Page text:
No, talk of turtles and illusions to Krishna are the highlights, along with Lipica Shah’s sexy, charismatically complex interpretation of the title character.  In short skirt and tights, Ms Shah’s (and Ms Kapil’s) Kalki has many qualities, as Seinfeld would put it, “prized by the superficial man”—but that’s part of her incarnation:  a smart, seductive huntress, descending on a couple of high school students who spend most of the play trying to figure out what to make of this female meteor come crashing into their world. Ms Shah hits the various notes Kapil has laid out for her without any sense of strain—rushing up and down the gamut of human behavior like an opera diva practicing her scales.  It’s a bravura performance, all the more so for giving us no sense of the actor underneath—there’s only Kalki.

Though Kalki is sexually drawn to one of the students (the capable Jocetta Wright), she plays a deeper and more complicated game with the other, drawing a tremulous perfor-mance from Cat Brindisi, whose marvelously expressive face and voice compress all the agonies of high school into her every moment.  Why Kalki pays so much attention to one student but reserves her kisses for the other is not quite clear—in fact, aside from a riveting recollection of schoolyard humiliation, the contemporary story Kalki incarnates into doesn’t really hold together—best to concentrate on the relationship between the three women, and enjoy Lipica Shah’s Minneapolis Avatar while she lasts.


richryan-28004Shiv reviewed by John Olive:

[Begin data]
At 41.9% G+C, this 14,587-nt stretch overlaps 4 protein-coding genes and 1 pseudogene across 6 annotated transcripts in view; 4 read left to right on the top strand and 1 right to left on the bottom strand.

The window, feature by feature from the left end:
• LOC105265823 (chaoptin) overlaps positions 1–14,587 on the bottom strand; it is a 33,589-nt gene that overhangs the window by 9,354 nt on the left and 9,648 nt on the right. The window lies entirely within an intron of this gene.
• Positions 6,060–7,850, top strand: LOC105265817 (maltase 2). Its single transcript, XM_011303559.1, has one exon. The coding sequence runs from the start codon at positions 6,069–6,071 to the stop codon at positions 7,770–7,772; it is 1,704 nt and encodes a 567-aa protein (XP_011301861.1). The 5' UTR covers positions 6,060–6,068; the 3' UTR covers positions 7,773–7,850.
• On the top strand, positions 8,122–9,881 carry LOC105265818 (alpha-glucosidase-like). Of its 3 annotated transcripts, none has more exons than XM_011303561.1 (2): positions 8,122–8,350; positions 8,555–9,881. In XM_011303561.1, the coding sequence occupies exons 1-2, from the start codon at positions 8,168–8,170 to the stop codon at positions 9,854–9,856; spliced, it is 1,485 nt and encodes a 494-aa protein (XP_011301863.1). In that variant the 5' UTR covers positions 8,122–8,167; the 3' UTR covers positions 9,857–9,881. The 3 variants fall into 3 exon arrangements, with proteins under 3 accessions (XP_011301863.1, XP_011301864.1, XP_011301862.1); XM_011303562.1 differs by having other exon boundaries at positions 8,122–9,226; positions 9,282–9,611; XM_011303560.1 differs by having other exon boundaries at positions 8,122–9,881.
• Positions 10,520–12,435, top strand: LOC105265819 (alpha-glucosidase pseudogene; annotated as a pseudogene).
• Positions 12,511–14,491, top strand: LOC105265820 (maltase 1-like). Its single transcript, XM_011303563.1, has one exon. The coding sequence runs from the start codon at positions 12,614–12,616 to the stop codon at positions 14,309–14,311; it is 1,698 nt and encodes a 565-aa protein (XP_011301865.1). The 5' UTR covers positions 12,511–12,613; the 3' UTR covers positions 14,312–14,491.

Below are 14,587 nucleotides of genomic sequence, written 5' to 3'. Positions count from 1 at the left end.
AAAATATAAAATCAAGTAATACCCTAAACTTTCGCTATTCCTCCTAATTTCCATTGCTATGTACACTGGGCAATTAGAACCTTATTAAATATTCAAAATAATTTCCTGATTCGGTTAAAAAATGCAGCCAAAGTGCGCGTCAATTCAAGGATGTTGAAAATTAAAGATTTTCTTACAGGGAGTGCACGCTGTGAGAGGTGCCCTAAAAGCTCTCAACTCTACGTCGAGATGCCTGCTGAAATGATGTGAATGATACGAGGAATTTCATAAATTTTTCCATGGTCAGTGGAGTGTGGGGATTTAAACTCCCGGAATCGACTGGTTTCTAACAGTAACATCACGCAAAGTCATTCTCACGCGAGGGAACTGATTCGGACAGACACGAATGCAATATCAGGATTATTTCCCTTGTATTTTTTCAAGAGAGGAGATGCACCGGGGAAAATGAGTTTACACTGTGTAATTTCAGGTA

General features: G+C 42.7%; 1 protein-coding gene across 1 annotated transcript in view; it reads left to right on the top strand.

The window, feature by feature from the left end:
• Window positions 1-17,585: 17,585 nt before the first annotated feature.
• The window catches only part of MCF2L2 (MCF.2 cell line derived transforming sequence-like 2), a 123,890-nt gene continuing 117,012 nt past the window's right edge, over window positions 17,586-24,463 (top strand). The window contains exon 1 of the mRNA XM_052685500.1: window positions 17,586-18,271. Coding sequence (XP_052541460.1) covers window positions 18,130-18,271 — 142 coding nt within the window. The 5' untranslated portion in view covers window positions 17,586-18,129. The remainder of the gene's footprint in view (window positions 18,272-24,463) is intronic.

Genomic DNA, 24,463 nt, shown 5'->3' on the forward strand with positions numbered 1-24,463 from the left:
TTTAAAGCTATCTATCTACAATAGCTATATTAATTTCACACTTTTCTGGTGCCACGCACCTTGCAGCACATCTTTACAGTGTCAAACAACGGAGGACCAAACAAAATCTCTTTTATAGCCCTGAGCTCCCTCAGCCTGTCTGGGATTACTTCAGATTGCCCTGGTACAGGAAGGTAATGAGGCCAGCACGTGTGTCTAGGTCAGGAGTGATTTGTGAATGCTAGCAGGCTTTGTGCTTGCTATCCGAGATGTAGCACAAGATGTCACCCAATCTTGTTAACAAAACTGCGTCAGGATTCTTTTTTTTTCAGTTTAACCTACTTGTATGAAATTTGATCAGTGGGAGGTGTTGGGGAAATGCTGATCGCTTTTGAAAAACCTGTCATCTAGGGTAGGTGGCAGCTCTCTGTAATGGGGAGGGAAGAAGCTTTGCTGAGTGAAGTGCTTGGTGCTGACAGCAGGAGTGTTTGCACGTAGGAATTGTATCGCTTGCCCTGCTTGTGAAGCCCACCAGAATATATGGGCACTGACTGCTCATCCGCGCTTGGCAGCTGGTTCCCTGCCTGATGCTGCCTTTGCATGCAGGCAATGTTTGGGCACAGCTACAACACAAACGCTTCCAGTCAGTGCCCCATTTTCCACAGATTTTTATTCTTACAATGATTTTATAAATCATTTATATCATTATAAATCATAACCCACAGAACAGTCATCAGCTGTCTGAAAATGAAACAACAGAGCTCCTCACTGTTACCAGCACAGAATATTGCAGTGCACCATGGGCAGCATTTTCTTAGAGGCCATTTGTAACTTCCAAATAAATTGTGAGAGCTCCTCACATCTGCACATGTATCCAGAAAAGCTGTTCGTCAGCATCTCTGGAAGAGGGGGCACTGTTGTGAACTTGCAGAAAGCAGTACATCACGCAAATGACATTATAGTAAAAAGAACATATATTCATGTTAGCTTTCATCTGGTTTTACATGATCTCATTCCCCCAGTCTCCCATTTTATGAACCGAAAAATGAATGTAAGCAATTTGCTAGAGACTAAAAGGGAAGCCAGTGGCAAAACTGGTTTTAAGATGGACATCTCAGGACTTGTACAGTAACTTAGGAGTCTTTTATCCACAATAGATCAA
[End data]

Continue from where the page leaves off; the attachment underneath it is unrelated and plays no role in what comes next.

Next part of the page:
The professor in Shiv (in a nice understated turn by seasoned vet Nathaniel Fuller) levels a devastating accusation at Shivrati’s deceased Bapu: that he appropriated the work of another writer and attempted to pass it off as his own.  Shivrati (aka Shiv) and her friend Gerard are oddly silent, neither denying nor confirming the claim.  Could it be true?  Or is the professor, as we suspect, a pompous liar?  In either case, the motif goes nowhere and the confusion this causes is symptomatic of this frustrating piece.

Shiv‘s simple story – of Shiv traveling to the American midwest, renting the carriage house at the address of Bapu’s lit magazine nemesis, meeting Gerard – is overlaid with rich theatricality.  Kites, stars, imaginary sailing ships.  Still too much of Shiv is fitfully developed.

Certainly the play is chock-full of pleasures: the sexual charge between Shiv and Gerard (played by the always-terrific Peter Christian Hansen) is wonderful; the ache developed beween them will make you want to be young again.  As Shiv’s story-spinning Bapu, Andrew Guilarte is exquisite.  Sweet and simultaneously edgy, he is utterly convincing as a poet.  The connection he makes between the “well-meaning imperialists” of Star Trek and the nation of India is hilarious.

And of course, there’s Lipica Shah as Shivrati, working wonders with a very difficult role.  Her work could have been diffuse and vague, but Shah stays focused and intoxicating, well-connected to Shiv’s yearning.  The sun-drying of the bed linen thrills.  The love she feels for her Bapu is powerfully rendered.  And, as the name Shiv suggests, she generates knife-like power.

But: why does Shiv travel to “27 Lake Road?”  She has, apparently, an agenda; what is it?  Why does her Bapu obsess on this rejection (when we know that writers could paper their houses twice over with rejection letters).  Bapu sees himself as a minor poet writing in Punjab, a “second rate” language.  And yet, we are told, his work is taught in schools.  How did this happen?  The overuse of blackouts and a not-always-clear back-and-forth-in-time structure exasperates.  What is going on in the (extensive) final scenes?

Shiv contains real passion and a real story is being told.  I believe this potentially lovely play needs time – and serious reworking.